Edjumakashion (or, more formally, Education)

I'm currently taking my first major class, Critical Reading and Writing, and we have written one paper so far. English professors are notorious for lag-time on returning graded assignments so I'm still biting my nails over here as I wait for the final verdict on my first piece of prose for Dr. Anderson. 

On Tuesday our class had a very interesting and rousing discussion about the general education requirements at OU. So rousing, in fact, that we spent a solid 45 minutes expositing the pros and cons (of course, this was also a clever ruse to delay our inevitable discourse about Flannery O'Connor's tragic tales like Good Country People and A Good Man is Hard to Find). 

Nevertheless, several of my classmates had good points. OU requires several hours of history and government, two sciences (natural and physical, one with a lab and one without), two semesters of English, and 3 hours of math, regardless of your declared major. Most of us in the CRW class agreed that asking us to successfully complete a math course without sinking our GPA in the process is comparable to placing the Titanic in a maze of icebergs and expecting it to stay afloat. Impossible. Based on the placement test that OU subjected me to upon my arrival at the university, I'm not even allowed to take a college level math course on this campus. They suggest several remedial math classes that would waste time, money, and not even count toward hours for graduation. Thanks, but no thanks, President Boren. 

So my plan is to take College Algebra online at OCCC this summer (the easiest/cheapest school around OKC) and have a dance party if I manage to pull off a B without a serious dip in self-esteem.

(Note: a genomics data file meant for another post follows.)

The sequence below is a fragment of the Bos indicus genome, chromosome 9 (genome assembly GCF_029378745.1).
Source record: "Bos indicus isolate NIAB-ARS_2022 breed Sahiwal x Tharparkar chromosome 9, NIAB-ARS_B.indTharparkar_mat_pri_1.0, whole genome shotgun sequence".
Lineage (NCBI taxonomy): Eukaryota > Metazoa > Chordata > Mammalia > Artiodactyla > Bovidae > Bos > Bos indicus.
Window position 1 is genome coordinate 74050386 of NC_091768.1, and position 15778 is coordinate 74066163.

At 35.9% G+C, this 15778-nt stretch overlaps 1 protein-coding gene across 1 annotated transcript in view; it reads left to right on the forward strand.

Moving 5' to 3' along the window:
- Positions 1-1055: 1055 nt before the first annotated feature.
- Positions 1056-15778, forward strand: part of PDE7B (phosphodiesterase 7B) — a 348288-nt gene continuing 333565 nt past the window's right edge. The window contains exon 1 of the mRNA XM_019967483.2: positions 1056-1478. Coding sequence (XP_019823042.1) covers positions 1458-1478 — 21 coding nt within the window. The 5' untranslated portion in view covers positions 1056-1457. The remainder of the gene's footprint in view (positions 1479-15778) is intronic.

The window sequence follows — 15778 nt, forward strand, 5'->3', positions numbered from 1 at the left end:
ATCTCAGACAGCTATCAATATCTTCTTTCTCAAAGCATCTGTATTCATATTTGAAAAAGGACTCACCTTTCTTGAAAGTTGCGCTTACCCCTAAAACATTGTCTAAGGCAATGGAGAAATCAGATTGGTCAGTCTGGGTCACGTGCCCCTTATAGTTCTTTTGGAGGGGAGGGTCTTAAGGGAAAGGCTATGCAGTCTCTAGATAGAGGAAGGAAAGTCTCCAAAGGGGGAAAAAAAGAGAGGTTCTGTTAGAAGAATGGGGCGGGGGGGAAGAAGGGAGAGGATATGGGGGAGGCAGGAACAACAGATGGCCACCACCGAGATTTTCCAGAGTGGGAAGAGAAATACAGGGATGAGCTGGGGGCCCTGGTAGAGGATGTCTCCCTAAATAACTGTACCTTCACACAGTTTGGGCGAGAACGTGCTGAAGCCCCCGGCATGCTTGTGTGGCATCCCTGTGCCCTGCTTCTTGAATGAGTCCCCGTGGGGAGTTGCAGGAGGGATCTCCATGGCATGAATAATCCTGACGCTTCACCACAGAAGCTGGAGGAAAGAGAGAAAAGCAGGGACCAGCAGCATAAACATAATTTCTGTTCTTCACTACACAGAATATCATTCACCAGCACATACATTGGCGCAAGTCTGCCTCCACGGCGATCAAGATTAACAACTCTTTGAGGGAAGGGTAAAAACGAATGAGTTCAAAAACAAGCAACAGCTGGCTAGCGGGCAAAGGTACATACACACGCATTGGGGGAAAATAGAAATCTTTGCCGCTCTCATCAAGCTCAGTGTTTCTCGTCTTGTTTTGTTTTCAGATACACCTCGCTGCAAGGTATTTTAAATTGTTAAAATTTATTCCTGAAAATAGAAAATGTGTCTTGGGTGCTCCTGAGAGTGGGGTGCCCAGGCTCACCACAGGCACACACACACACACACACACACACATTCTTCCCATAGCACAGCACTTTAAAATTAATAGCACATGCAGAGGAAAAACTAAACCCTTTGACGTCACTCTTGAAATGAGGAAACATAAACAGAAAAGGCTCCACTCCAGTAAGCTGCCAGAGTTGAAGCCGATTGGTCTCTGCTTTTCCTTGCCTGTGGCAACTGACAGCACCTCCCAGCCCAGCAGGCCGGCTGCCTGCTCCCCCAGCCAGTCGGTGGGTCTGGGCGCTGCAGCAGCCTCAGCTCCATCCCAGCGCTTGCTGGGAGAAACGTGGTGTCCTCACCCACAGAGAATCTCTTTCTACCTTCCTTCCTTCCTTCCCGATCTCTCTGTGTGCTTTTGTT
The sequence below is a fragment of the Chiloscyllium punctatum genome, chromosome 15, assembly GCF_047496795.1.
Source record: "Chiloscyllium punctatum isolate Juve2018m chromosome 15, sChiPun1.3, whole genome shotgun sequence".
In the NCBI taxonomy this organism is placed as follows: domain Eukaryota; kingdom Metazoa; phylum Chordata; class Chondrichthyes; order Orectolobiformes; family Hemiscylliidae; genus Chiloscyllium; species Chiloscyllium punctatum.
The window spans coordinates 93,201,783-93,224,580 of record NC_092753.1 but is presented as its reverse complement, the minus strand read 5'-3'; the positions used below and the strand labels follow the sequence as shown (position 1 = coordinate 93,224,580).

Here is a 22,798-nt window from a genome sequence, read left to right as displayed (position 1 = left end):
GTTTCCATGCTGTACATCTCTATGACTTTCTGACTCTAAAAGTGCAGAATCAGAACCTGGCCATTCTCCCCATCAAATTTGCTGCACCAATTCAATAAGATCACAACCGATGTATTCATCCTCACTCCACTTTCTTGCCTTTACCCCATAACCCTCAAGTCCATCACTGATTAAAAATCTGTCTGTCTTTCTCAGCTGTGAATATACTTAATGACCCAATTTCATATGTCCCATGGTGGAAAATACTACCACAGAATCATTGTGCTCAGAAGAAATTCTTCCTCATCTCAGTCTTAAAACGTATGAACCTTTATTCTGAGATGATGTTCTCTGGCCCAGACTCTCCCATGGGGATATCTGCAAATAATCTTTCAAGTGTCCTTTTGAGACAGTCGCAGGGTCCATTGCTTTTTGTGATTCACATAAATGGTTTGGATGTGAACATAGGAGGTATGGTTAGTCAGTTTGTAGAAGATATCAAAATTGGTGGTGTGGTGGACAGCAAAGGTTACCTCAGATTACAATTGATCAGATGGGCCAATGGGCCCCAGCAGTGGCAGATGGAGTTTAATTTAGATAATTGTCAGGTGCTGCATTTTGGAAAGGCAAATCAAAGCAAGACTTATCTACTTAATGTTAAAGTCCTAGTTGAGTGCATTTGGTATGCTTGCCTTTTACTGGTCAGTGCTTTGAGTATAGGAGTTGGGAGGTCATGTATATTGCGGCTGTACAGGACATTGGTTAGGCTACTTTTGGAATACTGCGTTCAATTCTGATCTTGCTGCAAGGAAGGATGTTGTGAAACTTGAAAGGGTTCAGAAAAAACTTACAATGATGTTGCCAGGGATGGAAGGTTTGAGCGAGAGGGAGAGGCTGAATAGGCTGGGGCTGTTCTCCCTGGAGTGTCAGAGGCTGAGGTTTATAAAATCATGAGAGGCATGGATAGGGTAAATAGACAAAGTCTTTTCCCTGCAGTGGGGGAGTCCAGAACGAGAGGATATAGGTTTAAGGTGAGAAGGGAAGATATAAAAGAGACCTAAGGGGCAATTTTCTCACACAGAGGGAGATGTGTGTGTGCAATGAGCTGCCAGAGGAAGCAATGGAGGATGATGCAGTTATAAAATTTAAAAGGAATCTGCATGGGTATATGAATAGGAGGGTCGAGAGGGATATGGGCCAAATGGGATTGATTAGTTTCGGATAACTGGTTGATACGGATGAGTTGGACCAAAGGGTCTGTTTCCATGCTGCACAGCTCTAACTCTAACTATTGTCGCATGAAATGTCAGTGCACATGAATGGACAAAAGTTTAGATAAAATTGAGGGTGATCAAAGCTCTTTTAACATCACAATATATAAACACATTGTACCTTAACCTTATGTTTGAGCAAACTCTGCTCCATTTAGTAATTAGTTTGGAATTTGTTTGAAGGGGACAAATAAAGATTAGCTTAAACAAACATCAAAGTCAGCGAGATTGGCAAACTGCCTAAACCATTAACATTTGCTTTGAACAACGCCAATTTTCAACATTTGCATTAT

Dr. Anderson mentioned that the general education requirements were intended to generate "whole-person" scholars, an honorable, though misguided, goal. One geology class won't make an English major expert on rocks anymore than two English classes will make an Engineering major a first-class writer. A single introductory class won't be the turning point on a resume. 

Based on Dr. Anderson's interest in our thoughts on the subject, I'm hoping for a review of the general education requirements. Perhaps offering classes catered to the subfields within a major would be popular (English for Engineers, Math for dummies, etc). One can only hope, because right now when I see sciences on my course plan for next semester I tremble in anticipation of my plummeting GPA.

Another subject that we touched on was the current trend of older members of society returning to college. There's a 27 year old girl with kids that attends both my French and English class. My fear is that if I didn't go straight to college after high school I would lose the motivation to succeed in a scholarly setting. I can also see the other side of the argument though. Returning to school later in life ensures that you better know your purpose instead of meandering around trying to make a decision on a direction. That woman has the benefit of learning when she knows that she wants to, thereby valuing the education that much more. 

For me? Having the opportunity to attend college directly after high school made A Very Lucky Girl. 


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